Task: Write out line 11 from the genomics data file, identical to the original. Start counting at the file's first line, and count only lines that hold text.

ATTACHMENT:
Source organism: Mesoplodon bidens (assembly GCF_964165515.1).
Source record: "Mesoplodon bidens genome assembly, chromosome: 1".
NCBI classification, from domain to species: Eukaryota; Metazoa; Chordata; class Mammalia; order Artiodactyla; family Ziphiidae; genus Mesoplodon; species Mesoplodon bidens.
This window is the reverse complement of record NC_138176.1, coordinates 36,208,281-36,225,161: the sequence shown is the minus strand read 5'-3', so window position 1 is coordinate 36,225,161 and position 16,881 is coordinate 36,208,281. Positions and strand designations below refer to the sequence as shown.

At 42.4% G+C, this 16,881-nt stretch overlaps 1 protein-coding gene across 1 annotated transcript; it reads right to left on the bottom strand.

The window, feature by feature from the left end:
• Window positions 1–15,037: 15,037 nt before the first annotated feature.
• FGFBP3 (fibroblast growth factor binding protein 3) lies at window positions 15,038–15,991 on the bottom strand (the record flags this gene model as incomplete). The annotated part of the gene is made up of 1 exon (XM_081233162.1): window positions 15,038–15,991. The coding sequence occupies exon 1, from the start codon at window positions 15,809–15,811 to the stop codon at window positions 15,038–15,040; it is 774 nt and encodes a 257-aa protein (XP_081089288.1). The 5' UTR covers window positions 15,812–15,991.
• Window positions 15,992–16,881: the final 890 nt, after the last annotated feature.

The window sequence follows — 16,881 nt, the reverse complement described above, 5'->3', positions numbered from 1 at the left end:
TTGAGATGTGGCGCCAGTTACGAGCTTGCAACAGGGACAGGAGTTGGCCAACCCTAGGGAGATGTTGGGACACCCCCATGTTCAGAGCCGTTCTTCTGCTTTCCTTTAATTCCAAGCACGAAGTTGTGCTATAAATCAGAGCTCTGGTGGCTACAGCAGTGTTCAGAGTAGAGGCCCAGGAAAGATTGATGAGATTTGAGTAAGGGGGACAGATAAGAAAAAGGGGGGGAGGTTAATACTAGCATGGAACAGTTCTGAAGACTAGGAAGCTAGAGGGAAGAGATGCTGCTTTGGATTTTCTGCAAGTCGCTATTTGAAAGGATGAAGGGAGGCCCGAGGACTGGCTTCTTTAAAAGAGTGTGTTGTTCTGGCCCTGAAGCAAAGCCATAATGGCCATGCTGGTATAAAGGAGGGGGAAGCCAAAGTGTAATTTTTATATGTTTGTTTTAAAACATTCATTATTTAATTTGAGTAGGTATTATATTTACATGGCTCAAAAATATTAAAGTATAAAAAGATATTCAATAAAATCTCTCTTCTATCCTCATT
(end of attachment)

TTGAGATGTGGCGCCAGTTACGAGCTTGCAACAGGGACAGGAGTTGGCCAACCCTAGGGAGATGTTGGGACACCCCCATGTTCAGAGCCGTTCTTCTGCTTTCCTTTAATTCCAAGCACGAAGTTGTGCTATAAATCAGAGCTCTGGTGGCTACAGCAGTGTTCAGAGTAGAGGCCCAGGAAAGATTGATGAGATTTGAGTAAGGGGGACAGATAAGAAAAAGGGGGGGAGGTTAATACTAGCATGGAACAGTTCTGAAGACTAGGAAGCTAGAGGGAAGAGATGCTGCTTTGGATTTTCTGCAAGTCGCTATTTGAAAGGATGAAGGGAGGCCCGAGGACTGGCTTCTTTAAAAGAGTGTGTTGTTCTGGCCCTGAAGCAAAGCCATAATGGCCATGCTGGTATAAAGGAGGGGGAAGCCAAAGTGTAATTTTTATATGTTTGTTTTAAAACATTCATTATTTAATTTGAGTAGGTATTATATTTACATGGCTCAAAAATATTAAAGTATAAAAAGATATTCAATAAAATCTCTCTTCTATCCTCATT